In the words of Keith Richards, “Music is a language that doesn’t speak in particular words. It speaks in emotions, and if it’s in the bones, it’s in the bones.” Much like Aditya Modak whose first rendezvous with Hindustani classical music happened when he was all of 5. At an age when most of us are still getting the hang of the lyrics of our rhymes, this prodigy was already singing the seven notes of the ragas.
Academically bright, musically and vocally inclined, Aditya, in his own words had a very normal childhood. We’d like to differ though, let’s just say it was a ‘brilliantly’ normal childhood. A chartered accountant by profession, Aditya worked with JP Morgan for almost 5 years in Mumbai, when he finally decided to quit his high profile job to pursue music full time. But before he took the inevitable plunge, Aditya wanted to be financially secure.
Pursuing a profession in any kind of fine art isn’t all hunky dory and treading this solitary path can lead you into deep waters. However, steady conviction coupled with tenacity and passion not only makes you stand out in the crowd, it also enables you to create an identity of your own which is beyond the fat pay cheques. And just like Wanda Sykes said, “if you feel like there’s something out there that you’re supposed to be doing, if you have a passion for it, then stop wishing and just do it.” That’s exactly what Aditya did; he embraced his first love to keep any regrets at bay.How many of us in today’s day and age would quit a highly lucrative career and give our tooth and bone to something that defines the rudimentary fabric of our existence?We definitely need more of Aditya’s tribe!
Here is the excerpt of our interview with Aditya.
What drew you to the Hindustani Classical Music?
I am the first generation musician in my family. I was sub-consciously drawn to it at the tender age of 5 at my day care where classical music was in the air. Listening to the divine ragas everyday not only piqued my interest in music, it also became a part of my formative years and inculcated the beautiful sanskar of (sangeet)music into me.
Who are you inspired by?
I am inspired by every good musician. However, Bade Ghulam Ali Khan Sahab, Ustad Amir Khan, Abdul Karim khan Sahab, Antu Joshi have been an integral part of my journey and I have grown up listening to these stalwarts and I still continue to do so.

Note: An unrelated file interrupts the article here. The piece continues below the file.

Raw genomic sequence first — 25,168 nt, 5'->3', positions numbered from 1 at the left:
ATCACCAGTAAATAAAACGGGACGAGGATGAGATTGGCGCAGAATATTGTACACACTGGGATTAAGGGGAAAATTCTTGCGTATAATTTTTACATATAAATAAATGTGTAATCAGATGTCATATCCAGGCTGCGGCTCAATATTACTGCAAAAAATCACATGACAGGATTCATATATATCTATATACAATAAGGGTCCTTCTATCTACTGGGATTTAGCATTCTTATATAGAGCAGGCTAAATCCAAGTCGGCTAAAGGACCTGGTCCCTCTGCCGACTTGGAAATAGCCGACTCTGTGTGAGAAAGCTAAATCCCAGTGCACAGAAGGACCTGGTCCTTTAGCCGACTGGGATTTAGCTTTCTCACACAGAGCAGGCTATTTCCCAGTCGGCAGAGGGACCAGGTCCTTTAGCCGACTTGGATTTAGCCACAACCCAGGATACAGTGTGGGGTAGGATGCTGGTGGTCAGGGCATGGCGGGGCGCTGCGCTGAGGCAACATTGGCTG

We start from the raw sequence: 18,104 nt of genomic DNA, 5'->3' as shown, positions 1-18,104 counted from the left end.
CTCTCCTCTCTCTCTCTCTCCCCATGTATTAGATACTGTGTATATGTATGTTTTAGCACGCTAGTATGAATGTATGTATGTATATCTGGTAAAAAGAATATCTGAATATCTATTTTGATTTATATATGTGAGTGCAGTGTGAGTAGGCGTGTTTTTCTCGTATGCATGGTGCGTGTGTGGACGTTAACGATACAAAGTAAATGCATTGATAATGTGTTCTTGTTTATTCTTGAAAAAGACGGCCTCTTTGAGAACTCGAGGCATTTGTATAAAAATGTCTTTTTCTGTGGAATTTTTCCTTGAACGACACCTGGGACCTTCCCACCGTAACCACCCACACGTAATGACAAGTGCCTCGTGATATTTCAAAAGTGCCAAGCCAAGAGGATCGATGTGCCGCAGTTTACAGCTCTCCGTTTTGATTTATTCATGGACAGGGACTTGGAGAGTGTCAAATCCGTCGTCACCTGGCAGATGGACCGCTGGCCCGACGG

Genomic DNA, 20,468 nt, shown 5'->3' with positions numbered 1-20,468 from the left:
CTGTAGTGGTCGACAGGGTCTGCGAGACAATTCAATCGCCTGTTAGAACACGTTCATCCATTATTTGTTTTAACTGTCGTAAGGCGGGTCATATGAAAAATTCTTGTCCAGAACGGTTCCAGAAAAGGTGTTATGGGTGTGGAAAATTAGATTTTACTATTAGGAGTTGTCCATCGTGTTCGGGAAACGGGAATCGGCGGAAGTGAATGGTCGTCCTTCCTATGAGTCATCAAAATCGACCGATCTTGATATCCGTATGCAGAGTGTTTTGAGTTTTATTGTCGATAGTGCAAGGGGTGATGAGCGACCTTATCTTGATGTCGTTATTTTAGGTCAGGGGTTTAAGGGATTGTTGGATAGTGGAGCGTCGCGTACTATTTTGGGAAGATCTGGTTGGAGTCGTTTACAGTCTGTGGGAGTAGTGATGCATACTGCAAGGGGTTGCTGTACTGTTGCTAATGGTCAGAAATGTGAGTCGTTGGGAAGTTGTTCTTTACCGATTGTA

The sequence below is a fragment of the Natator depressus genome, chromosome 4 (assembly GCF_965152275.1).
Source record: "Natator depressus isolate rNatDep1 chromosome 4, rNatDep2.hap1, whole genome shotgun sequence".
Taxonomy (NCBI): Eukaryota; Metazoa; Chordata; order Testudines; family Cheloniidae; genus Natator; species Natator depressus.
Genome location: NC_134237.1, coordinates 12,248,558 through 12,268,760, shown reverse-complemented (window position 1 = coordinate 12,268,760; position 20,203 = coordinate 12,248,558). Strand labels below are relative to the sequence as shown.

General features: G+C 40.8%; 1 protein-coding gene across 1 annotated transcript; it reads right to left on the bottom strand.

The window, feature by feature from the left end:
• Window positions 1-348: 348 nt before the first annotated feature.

What are your thoughts on the current situation of music today?
In my opinion, we are in a golden phase right now. A variety of music is being created worldwide and musicians from around the globe are coming together to collaborate with one another and it’s great to see music in all its inclusiveness beyond just geographic territories. Even in my city, Mumbai, we have at least one concert happening every day. Opportunities have increased across all art forms and that has propelled many artists to break barriers and experiment a lot more. As far as the popularity of any one genre is concerned, it is the pop music that is undoubtedly more popular amongst the young gen. It’s also because pop music is easy to understand and therefore it has more consumers. Hindustani Classical music on the other hand, has its boundaries, wherein the one who is performing has to follow a definite path and a structure, and it needs way more resilience and discipline to learn and perform.
Please explain your creative process.
My creative process is not definitive and therefore cannot be analyzed. While I take a lot of inspiration from around me, I am a stickler for my daily riyaaz, which is sacrosanct. Often times, my friends and I listen to music together and we have some very interesting discussions around it. Don’t be surprised when I say that music is 20% learning and 80% listening. The more you listen, the more you’ll learn and the more you’ll learn, the more you’ll realize that you know just so little and that there’s so much to explore.
What’s an average day for you like?
(Laughs) My own riyaaz followed by classes in person and online music lessons in mornings. Afternoon time is the time which I devote primarily to listening, experimenting and practising my own skill as a musician.
Do you collaborate with other artists? What is that process?